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Are We Losing Sight of the True Meaning of Christmas?

untitledWhat is the first thing that comes to your mind when you think of Christmas? For many, it is probably Santa Claus, reindeer, presents, or a Christmas tree. For a few, however, maybe it is Jesus. The fact that I have to include the word “maybe” indicates a problem that must be fixed.

It is no secret that society has turned Christmas into a moneymaking machine. Businesses, restaurants, and television networks advertise Christmas excessively until we cannot take it any longer. Why? They want to make as much money as possible.

The religious aspects of Christmas are rarely, if at all, brought up in society. The media continues to treat Christmas as a secular holiday, making efforts to include everyone in the spirit of Christmas.

I am not saying it is wrong to include everyone, because as a Catholic the Catholic Church’s message is that all people are welcome. However, it is not right that the media tries to portray Christmas as a wonderful holiday, yet fails to acknowledge the religious reasons behind the celebration.

For example, think about something as simple as a Christmas radio station. Do you ever hear religious Christmas songs played, such as “Hark the Herald Angles Sing” or “Silent Night”? Or do you hear songs such as “Frosty the Snowman” or “Jingle Bells”?

Now, I am not suggesting that no one should listen to “Jingle Bells”; that is not the point. Personally, like most people, I love all of the Christmas songs played on the radio. However, I believe that some religious Christmas songs should also be played.

Frosty the Snowman is a very popular Christmas movie. Photo courtesy of Cartoon Bros.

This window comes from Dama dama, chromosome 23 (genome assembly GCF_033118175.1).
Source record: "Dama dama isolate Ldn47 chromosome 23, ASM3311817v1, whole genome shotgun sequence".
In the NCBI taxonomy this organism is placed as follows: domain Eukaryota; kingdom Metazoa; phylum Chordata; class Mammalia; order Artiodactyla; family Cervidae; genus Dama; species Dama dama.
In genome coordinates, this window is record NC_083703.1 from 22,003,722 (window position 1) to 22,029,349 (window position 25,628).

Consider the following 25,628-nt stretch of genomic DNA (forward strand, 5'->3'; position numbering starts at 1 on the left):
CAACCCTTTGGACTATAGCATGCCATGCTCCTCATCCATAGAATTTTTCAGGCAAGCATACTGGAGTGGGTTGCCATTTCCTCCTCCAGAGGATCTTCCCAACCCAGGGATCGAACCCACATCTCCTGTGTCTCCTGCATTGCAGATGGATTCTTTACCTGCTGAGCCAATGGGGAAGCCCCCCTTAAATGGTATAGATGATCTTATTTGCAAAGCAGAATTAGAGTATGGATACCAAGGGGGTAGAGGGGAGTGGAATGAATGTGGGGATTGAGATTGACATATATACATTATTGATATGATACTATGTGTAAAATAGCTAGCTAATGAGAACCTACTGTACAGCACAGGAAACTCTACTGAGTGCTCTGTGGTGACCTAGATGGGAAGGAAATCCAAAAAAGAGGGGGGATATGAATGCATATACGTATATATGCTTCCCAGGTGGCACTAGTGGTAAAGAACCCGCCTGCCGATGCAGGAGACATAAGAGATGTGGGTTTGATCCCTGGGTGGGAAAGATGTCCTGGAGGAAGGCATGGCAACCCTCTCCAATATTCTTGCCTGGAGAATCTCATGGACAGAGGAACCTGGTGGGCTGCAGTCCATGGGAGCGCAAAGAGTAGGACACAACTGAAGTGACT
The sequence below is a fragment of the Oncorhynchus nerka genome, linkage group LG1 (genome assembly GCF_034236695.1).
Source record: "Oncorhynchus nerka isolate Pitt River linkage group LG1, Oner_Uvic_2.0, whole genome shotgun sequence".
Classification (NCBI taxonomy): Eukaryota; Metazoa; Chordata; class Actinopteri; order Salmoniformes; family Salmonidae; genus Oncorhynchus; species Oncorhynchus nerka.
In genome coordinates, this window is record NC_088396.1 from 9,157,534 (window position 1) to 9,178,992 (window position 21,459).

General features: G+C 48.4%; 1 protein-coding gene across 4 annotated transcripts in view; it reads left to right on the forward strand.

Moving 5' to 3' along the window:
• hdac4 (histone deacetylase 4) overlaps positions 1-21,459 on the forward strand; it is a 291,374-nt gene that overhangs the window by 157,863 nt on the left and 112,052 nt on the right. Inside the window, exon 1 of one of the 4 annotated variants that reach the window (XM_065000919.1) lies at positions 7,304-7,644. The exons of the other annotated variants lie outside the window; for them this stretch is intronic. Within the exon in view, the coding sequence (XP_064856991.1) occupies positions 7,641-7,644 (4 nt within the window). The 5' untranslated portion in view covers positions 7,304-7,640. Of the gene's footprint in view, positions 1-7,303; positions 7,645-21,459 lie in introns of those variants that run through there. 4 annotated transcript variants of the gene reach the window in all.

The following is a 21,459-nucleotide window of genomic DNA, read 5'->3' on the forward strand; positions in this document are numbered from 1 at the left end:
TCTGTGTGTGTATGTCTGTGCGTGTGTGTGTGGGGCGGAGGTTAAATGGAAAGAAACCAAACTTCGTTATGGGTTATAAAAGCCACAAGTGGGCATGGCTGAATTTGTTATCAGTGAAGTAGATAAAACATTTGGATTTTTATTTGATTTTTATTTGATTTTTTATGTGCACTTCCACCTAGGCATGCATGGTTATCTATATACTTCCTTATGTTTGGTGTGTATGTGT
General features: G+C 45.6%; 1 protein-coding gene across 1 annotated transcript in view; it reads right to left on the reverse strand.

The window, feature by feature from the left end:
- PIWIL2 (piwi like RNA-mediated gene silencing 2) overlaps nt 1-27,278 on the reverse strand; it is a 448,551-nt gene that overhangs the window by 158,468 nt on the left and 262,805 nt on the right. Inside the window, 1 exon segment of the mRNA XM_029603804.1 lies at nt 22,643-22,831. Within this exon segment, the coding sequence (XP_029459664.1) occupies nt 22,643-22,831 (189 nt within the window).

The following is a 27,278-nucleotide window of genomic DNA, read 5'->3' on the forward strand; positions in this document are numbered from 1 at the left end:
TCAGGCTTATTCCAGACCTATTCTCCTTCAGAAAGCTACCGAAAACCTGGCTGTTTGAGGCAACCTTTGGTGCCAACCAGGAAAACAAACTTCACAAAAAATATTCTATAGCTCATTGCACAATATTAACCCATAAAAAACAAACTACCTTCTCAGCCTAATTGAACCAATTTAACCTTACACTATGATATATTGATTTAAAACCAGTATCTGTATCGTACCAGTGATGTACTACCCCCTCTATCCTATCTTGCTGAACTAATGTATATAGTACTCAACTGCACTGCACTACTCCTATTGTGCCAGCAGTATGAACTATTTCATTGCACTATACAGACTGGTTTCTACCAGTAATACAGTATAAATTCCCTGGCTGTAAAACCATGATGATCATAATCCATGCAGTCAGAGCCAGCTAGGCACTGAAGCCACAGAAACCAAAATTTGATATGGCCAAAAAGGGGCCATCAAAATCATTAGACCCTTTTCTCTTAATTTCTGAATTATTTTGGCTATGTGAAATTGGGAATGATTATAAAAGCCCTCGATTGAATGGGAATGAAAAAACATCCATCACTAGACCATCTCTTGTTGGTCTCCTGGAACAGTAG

Frosty the Snowman is a very popular Christmas movie.
Photo courtesy of Cartoon Bros.

In relation this, lets examine some of the classic Christmas movies that we all love to watch. Personally, I cannot think of one popular Christmas movie that focuses on Jesus. Some of the most popular Christmas movies such as Elf, Rudolph the Red Nosed Reindeer, Frosty the Snowman, and Santa Claus is Coming to Town simply have nothing to do with the religious aspects of Christmas.

I am not saying it is wrong to love these movies, as these are some of my personal favorites. Again, I am addressing the issue that none of these movies mention Jesus.

Christmas, for many, has come to mean a time to receive presents and watch movies that include talking snowmen.

Christmas, for many, has come to mean a time to make cookies and have snowball fights.

Christmas, for many, has come to mean a time to buy the most expensive Christmas decorations and have the most extravagant gingerbread house.

Christmas, for many, has come to mean a time to wear ugly Christmas sweaters and get a manicure with holiday designs.

When will Christmas be recognized for what it truly is: a time of renewal in the Church, a time to strengthen your relationship with Jesus, a time to show gratitude for everything you have, a time to spend with loved ones, and a time to help others who are less fortunate than yourself

The Christmas Concert is one of the many ways IHA celebrates the Christmas season. Photo courtesy of Mike Hamlett Photography

The Christmas Concert is one of the many ways IHA celebrates the Christmas season.
Photo courtesy of Mike Hamlett Photography

Fortunately, IHA girls have not lost sight of the true meaning of Christmas. I asked some IHA girls what Christmas meant to them and here are the responses I got.

“Christmas to me means that it is a time to strengthen my relationship with God. Christmas always makes me appreciate the people in my life who make it so great. It makes you appreciate everything and everyone that you’ve been blessed with,” said IHA junior, Maeve Kelly.

“Christmas is about celebrating the birth of Christ. It is a time to remember everything we have and to give to others who have less then us,” said Eilis McLaughlin’18.

“When I think of Christmas, I think of family and friends. Nothing is better then celebrating Christmas with the people you love,” said Bridget Dimaano’18.

Let us all try to keep this idea of Christmas in our minds as the holiday season progresses, in hopes of having a month full of love and joy in our lives.

By Emily Koehne’18, Assistant Editor-in-Chief

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